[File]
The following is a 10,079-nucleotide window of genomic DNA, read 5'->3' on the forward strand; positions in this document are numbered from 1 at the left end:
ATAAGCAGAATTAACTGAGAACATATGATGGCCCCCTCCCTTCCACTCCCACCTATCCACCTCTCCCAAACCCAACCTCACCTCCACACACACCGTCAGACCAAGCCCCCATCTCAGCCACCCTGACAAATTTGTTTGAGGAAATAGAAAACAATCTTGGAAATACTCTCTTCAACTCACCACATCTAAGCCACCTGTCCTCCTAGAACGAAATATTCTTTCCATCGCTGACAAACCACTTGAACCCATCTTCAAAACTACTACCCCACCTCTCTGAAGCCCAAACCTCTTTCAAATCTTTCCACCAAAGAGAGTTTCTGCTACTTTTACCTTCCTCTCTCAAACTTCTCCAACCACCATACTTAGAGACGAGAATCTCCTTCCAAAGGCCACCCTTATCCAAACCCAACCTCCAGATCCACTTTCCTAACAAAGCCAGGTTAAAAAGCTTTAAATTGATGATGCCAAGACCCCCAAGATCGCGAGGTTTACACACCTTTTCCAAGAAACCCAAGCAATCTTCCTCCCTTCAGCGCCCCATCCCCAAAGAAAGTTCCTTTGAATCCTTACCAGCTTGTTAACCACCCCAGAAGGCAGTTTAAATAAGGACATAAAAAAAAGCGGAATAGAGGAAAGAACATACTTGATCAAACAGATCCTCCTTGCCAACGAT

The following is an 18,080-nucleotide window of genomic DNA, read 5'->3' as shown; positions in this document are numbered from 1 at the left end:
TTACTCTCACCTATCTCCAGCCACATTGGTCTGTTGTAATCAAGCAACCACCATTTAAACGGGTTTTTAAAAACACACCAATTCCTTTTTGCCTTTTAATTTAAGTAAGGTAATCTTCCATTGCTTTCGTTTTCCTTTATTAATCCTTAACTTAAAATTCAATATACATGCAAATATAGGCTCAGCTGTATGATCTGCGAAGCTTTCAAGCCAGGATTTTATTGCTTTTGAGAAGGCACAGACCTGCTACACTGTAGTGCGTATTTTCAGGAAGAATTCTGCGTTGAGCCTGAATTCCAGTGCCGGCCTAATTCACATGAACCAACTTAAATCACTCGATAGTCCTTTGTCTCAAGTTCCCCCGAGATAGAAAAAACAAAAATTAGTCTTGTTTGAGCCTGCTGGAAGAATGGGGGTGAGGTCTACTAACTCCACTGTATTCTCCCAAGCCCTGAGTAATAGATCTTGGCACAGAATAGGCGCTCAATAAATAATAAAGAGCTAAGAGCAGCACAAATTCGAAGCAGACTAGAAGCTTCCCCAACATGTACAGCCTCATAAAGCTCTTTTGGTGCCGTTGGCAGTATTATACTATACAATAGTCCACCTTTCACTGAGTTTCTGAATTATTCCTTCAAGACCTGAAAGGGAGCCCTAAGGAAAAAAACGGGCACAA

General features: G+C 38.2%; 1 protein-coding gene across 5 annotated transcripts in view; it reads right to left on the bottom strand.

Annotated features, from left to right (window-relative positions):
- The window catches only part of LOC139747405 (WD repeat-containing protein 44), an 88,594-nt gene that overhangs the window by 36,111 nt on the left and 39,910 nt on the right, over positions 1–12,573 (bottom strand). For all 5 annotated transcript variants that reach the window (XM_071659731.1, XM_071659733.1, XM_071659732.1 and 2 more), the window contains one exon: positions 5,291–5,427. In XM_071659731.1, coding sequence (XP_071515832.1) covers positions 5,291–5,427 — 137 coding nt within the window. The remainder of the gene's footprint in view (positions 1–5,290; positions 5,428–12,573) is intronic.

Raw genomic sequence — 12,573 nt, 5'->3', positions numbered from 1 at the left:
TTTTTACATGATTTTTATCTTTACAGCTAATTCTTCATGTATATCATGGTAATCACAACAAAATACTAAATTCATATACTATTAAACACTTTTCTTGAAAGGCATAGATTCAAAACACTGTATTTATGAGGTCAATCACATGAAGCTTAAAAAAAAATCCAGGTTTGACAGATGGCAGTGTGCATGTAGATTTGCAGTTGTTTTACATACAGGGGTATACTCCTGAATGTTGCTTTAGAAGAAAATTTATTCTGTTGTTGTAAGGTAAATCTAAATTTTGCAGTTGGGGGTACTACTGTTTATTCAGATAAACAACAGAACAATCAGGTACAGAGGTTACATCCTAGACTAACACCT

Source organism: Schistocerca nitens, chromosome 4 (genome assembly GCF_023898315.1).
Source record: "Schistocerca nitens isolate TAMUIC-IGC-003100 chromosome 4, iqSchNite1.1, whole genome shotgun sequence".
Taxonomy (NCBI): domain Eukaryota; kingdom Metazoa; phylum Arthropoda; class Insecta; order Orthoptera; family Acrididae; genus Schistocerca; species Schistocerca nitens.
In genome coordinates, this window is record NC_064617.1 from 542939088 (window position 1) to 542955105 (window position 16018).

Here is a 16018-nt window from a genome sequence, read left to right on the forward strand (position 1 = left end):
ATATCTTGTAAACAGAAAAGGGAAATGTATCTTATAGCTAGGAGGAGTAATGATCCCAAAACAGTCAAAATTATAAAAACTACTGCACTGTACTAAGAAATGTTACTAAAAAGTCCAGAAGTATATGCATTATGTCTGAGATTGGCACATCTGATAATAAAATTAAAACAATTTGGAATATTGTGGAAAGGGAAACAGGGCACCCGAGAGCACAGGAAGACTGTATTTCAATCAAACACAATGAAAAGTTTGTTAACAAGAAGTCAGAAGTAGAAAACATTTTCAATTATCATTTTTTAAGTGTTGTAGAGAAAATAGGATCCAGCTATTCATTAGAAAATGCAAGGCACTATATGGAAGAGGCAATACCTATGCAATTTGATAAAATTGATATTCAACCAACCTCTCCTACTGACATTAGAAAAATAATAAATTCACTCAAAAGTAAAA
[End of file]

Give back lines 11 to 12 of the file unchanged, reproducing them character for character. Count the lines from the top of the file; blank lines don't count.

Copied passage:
Source record: "Schistocerca nitens isolate TAMUIC-IGC-003100 chromosome 4, iqSchNite1.1, whole genome shotgun sequence".
Taxonomy (NCBI): domain Eukaryota; kingdom Metazoa; phylum Arthropoda; class Insecta; order Orthoptera; family Acrididae; genus Schistocerca; species Schistocerca nitens.